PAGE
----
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Night driving glasses have become an increasingly popular trend in the driving community. There are a series of night vision glasses, ranging from a few dollars to almost one hundred dollars. Night vision glasses are meant to make driving in the dark safer with their yellow hue and ability to reduce glares from illuminating sources, such as signs, streetlights, headlights, and other bright features while driving.
In 2018, David Lewis was said to have invented the first pair of night vision driving glasses. The engineer materialized the product after his mother passed away from a driving accident, in which he believed her life could have been spared with a safety precaution like this. His goal was to create a pair of glasses for night driving that would lessen the glare of lights for drivers and therefore ensure visual driving safety. Lewis was insistent that no one else lives the nightmare he did when losing his mother to the dangers of night driving and visual disturbance from lights.
But...What are the Risks?
The famous yellow tint on these glasses have stirred up a discussion: are these glasses safer to use than not use? Yellow lenses are useful and practical when in the conditions of fog or hazy daylight; however, they prove no use in darkness. There are several other optical, medical conditions to consider if a driver is experiencing bad headlight glares or difficulty in distinguishing light on the dark road.
The original idea was that the yellow hue reduces glares and in return, enhances contrast. Despite this logic, while driving during already lightless hours, any additional tinting can limit the levels of light picked up by the human eye. Subsequently, these problematic tints can worsen the driver’s vision. There is also the psychological play to consider, in which the driver is under the assumption that these glasses are improving their vision, causing them to be more confident in whatever they see.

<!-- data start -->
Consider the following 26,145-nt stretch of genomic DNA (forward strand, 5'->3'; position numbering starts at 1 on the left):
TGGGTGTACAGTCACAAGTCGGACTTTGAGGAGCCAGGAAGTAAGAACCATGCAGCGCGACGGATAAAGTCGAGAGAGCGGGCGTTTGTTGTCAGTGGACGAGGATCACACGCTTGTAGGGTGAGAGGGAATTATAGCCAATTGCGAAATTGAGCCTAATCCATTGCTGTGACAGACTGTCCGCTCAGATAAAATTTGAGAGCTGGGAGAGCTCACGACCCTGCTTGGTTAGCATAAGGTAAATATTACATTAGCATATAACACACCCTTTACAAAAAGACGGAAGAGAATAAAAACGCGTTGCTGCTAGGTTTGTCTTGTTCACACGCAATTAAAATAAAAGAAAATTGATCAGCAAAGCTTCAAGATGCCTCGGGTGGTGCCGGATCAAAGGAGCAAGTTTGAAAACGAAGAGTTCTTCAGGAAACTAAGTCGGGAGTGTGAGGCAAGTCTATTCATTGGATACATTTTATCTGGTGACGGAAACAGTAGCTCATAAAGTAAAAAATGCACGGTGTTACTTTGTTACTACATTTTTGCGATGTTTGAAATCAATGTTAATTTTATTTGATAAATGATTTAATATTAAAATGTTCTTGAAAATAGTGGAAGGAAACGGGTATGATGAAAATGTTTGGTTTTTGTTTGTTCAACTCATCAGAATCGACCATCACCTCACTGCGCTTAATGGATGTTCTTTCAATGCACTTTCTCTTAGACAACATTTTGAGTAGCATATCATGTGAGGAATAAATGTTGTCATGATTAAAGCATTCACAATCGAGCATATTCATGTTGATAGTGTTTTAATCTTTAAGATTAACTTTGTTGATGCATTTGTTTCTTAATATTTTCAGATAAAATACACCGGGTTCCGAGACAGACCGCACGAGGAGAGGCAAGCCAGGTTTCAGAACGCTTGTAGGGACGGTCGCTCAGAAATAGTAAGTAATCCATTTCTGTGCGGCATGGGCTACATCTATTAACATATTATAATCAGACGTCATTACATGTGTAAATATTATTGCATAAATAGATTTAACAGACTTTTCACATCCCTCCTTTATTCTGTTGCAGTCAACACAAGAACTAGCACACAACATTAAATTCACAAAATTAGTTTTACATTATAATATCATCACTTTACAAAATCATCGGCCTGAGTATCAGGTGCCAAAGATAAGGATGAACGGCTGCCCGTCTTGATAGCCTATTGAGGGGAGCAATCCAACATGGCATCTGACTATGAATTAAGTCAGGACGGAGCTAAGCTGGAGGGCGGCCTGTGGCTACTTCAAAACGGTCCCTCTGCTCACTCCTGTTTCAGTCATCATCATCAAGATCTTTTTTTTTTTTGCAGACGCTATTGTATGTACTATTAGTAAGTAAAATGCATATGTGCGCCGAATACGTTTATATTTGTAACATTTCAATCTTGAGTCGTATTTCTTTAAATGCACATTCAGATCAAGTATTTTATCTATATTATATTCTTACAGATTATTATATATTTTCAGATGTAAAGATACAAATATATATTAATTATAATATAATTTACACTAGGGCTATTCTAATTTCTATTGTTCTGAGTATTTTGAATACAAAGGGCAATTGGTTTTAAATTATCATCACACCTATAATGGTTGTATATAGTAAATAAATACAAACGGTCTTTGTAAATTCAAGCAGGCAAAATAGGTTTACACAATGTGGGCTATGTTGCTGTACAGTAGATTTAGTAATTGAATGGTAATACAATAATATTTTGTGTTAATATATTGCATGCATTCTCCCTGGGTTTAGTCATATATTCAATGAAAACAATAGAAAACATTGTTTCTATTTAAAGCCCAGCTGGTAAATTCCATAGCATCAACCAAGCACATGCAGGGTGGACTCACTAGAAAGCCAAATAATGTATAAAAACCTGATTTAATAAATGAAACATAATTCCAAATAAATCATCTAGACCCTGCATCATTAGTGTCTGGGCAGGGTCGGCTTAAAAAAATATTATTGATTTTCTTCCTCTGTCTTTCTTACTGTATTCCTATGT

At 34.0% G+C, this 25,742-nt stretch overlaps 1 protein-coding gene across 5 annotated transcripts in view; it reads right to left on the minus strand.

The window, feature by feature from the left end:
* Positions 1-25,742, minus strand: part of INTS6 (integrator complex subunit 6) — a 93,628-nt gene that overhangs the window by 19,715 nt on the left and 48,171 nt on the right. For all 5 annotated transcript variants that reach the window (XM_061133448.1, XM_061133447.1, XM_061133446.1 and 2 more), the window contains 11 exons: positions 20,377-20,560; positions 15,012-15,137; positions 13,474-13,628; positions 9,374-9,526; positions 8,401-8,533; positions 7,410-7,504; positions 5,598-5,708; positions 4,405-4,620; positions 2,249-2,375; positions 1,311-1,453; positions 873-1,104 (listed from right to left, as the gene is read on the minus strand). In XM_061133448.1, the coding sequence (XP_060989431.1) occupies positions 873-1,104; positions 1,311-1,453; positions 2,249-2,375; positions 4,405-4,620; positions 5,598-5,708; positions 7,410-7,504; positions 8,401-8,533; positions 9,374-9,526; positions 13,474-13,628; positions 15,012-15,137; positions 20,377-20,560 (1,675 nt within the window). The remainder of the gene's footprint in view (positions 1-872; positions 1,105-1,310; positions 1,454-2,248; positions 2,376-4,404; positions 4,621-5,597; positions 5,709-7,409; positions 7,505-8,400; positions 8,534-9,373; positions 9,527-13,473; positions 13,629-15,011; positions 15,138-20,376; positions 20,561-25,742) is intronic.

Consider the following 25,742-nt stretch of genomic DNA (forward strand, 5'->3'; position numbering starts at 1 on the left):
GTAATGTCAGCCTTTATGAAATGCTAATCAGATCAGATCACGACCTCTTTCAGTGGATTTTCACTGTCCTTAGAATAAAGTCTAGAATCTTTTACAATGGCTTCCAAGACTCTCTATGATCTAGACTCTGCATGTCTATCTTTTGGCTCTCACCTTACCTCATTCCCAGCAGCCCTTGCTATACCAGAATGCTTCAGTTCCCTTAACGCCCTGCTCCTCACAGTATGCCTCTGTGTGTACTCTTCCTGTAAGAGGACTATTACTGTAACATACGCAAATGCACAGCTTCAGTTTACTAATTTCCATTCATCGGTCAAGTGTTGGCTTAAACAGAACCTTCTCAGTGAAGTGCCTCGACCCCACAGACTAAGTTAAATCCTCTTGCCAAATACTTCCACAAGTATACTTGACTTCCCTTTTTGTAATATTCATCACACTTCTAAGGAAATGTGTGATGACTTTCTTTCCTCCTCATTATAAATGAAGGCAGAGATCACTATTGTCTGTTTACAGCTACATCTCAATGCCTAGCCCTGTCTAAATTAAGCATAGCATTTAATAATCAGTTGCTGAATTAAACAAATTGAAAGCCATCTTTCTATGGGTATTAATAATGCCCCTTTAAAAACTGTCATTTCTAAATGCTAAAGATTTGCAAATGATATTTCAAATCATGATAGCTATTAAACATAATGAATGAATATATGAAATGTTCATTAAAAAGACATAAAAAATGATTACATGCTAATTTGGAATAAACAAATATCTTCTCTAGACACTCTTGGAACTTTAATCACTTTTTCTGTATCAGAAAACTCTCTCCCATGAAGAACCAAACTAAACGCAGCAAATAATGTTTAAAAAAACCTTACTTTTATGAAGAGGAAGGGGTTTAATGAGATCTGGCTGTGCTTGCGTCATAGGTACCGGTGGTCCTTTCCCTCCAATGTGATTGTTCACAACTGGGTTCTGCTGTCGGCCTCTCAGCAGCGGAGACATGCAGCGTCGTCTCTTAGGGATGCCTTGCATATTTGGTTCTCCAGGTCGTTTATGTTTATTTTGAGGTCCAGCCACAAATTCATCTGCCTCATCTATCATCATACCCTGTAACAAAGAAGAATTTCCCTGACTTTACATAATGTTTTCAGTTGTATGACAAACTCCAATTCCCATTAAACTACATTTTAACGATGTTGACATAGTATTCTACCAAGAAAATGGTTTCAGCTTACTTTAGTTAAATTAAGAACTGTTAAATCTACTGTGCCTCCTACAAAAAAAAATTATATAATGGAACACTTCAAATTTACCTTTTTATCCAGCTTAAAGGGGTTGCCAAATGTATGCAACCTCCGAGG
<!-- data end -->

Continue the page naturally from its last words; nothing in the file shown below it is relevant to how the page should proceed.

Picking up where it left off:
According to Merrill J. Allen, O.D., Ph.D., Et al., in the writings of “Forensic Aspects of Vision and Highway Safety,” sellers and promoters of night vision driving glasses have made groundless claims and assertions regarding the additional safety features of wearing night glasses. The Federal Trade Commission has now ruled these promotional practices to be illegal, as the tinted glasses do not seem to perform in the ways that they are guaranteed to.
The SAA, or Sunglass Association of America, presented another valid concern regarding the dangers of night vision driving glasses. The association brings forward an important point: the driver’s reliance on the glasses glare reduction can also reduce the wearer’s visual clarity of the darker parts of the road.
As drivers must be wary of how much light they are limiting in their vision, the most effective option for night driving is said to be clear lenses with AR coating. This specific coating both limits internal reflections, as well as monitors the ratio of light that travels through the lens and then to the eye. When looking to purchase glasses with AR coating, the driver must already be exposed to poor vision and wear eyeglasses, otherwise, the coating will not work. The effectiveness of the AR coating relies upon the wearer already being visually impaired.
To be a responsible and safe night driver, drivers must make sure that their eyes are frequently examined, clean all windows and mirrors of the vehicle, keep all headlights clean, wear the right prescription if applicable, and purchase AR coated eyeglasses if necessary.
The topic of night vision driving glasses comes with a lot of criticism. Dispensers of these glasses are said to promote unfounded claims and faulty products; therefore, responsible companies should not encourage the purchase of tinted glasses for nighttime driving.
Sources and Further Reading